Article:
A tipsy angel.../closest thing to a "Christmas Tree"

Felt figures I never finished cutting out...

The unfinished Jesse Tree symbols...

The scene of the "crime"

The lack of candle holders...

The toddler who didn't go to the Christmas Eve service. :)

Friday, November 14, 2014

Orphanage Update (Structural Changes)

My counselor friend from the orphanage came to visit us again the other day, and as always she updated me on how things are going over there. There are some big changes going on in how the orphanage is run and funded, from an administrative standpoint.


-the orphanage was run as an institute of education (like a boarding school?)
-St. Petersburg orphanages had their own extracurricular classes led by onsite specialists (dance and music classes, academic tutoring, arts and crafts, etc.)
-orphanage counselors were by law (and academic background) considered educators and would therefore begin to receive pension after putting in 25 years of work in their field

-the orphanage is a social agency
-kids are transported around the city (non-profit organizations lend a hand) to their extracurricular activities since the orphanage is a social agency and not an educational institution
-orphanage counselors are now considered social workers (despite background as educators) and will "retire" with everyone else, when they turn 55 (60 for men)

It sounds kind of funny to an outsider because in the U.S. at least, social work and orphans go hand-in-hand. While I have no doubt that orphanage workers received apt training through their School of Education degree programs, it had always struck me as strange that anything to do with orphans (foster care, host programs) needed to be addressed via the Educational Committee. And that any inspections were done through them. There are a lot of other nuances to do with paperwork, attestations, etc. Whether or not this is a good move in terms of monitoring the care of orphans, the short-term effects may not be so beneficial...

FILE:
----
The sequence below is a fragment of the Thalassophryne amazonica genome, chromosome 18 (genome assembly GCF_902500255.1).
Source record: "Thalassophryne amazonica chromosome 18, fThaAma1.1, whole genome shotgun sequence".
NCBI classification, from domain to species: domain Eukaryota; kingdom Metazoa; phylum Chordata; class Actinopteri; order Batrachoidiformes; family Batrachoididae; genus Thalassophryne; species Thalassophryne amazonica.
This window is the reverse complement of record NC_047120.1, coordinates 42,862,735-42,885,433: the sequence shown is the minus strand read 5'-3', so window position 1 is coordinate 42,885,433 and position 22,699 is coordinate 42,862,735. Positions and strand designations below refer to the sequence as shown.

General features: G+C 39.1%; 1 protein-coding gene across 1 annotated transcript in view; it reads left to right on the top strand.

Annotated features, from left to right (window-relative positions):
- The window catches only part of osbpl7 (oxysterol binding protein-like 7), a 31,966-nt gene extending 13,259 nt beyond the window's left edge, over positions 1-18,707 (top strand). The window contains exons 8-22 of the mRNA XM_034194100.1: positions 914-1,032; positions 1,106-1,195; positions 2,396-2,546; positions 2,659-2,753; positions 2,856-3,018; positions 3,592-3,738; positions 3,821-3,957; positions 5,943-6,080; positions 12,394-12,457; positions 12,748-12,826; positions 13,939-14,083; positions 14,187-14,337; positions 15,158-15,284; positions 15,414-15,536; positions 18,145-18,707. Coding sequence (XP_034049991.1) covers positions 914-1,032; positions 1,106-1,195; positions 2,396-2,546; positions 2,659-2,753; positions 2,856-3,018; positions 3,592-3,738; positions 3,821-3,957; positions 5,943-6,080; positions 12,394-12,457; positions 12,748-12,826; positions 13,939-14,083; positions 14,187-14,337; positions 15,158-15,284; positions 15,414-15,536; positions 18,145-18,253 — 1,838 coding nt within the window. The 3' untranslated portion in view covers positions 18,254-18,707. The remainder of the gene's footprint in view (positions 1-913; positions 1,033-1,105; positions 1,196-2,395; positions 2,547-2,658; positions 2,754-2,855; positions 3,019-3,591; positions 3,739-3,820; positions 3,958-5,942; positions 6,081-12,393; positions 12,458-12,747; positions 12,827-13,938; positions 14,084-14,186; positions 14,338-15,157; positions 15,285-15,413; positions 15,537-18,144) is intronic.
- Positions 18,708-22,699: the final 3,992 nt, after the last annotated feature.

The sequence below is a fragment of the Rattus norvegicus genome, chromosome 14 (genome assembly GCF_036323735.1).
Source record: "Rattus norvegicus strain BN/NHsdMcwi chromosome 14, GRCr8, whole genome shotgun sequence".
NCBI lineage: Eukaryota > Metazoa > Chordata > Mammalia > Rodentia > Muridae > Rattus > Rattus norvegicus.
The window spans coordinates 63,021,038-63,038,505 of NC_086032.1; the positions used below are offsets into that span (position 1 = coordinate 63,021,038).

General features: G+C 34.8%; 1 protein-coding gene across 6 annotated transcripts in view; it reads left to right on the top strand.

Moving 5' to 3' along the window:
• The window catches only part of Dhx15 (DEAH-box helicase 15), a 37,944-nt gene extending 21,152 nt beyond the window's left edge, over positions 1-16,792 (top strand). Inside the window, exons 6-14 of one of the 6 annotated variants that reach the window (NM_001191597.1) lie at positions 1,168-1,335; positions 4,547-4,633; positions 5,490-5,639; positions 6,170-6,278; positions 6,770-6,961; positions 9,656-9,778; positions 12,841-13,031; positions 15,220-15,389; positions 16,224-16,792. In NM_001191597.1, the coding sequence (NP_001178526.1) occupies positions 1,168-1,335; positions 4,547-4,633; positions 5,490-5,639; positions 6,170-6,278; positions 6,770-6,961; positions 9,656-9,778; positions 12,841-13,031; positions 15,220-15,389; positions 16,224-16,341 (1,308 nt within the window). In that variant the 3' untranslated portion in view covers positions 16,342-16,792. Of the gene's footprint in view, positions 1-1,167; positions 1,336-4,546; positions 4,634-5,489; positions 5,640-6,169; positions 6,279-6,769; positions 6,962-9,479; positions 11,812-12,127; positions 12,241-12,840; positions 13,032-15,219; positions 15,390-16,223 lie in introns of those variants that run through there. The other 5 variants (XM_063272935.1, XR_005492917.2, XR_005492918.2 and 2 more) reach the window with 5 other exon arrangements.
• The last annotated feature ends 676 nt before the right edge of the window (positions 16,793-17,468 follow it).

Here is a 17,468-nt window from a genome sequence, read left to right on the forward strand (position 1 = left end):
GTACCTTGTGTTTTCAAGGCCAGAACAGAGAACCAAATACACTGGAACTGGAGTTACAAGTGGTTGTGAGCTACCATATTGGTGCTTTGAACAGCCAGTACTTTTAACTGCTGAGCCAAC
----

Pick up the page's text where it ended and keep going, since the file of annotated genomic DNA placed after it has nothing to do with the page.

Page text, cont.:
These changes will have an impact in terms of personnel. Nearly all of the counselors I had known at the orphanage will be leaving. Why? Because they are educators, and had been promised a pension after 25 years. My friend Galina is 5 years away. Another counselor I know only had 6 months to go. But if they stay on at the orphanage, their status gets changed to "social worker" and those benefits are lost (or downgraded). So those that had only a few years left are leaving to finish out their careers at schools and kindergartens...maybe to return, maybe not.

Who will be working at the orphanages? Most likely, a combination of younger social workers (who do not have enough years of experience to mind the loss) and older staff who are already getting their retirement benefits and working practically as volunteers. Galina told of one older academic tutor who is now listed as "housekeeping," because it just doesn't matter for her at this late in her career.

What about the kids? The orphanage is seeing a lot of troubled kids these days. It's uncertain whether intake is being handled differently (one girl is suicidal, yet was placed in a regular orphanage?), if they're hurting because of all the staff changes, or if it's just a sign of changing times. What will happen to them when the good educators leave and the new, inexperienced ones come aboard? Where is the incentive for professionals to work in orphanages? I didn't used to be of the "leave it to the professionals" mindset, but there is a certain skill set needed for working in an orphanage...street-smarts, too.